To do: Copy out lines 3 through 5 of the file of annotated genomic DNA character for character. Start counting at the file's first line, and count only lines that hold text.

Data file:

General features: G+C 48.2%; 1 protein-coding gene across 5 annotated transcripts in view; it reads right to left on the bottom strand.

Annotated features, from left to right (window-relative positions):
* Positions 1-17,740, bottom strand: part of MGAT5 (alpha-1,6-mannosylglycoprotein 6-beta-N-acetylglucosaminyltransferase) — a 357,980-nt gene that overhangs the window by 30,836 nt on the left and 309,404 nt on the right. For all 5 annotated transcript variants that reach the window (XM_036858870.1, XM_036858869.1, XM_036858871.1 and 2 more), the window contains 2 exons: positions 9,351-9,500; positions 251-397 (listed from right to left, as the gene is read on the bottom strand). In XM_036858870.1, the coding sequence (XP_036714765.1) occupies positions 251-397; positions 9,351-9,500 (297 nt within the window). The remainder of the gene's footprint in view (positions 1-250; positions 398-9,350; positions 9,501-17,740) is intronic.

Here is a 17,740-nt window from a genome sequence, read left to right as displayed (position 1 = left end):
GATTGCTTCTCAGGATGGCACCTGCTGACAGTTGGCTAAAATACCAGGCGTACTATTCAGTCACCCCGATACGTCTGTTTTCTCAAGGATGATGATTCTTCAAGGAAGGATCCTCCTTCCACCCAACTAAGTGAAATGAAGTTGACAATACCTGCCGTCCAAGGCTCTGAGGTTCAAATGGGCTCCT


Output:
* Positions 1-17,740, bottom strand: part of MGAT5 (alpha-1,6-mannosylglycoprotein 6-beta-N-acetylglucosaminyltransferase) — a 357,980-nt gene that overhangs the window by 30,836 nt on the left and 309,404 nt on the right. For all 5 annotated transcript variants that reach the window (XM_036858870.1, XM_036858869.1, XM_036858871.1 and 2 more), the window contains 2 exons: positions 9,351-9,500; positions 251-397 (listed from right to left, as the gene is read on the bottom strand). In XM_036858870.1, the coding sequence (XP_036714765.1) occupies positions 251-397; positions 9,351-9,500 (297 nt within the window). The remainder of the gene's footprint in view (positions 1-250; positions 398-9,350; positions 9,501-17,740) is intronic.

Here is a 17,740-nt window from a genome sequence, read left to right as displayed (position 1 = left end):
GATTGCTTCTCAGGATGGCACCTGCTGACAGTTGGCTAAAATACCAGGCGTACTATTCAGTCACCCCGATACGTCTGTTTTCTCAAGGATGATGATTCTTCAAGGAAGGATCCTCCTTCCACCCAACTAAGTGAAATGAAGTTGACAATACCTGCCGTCCAAGGCTCTGAGGTTCAAATGGGCTCCT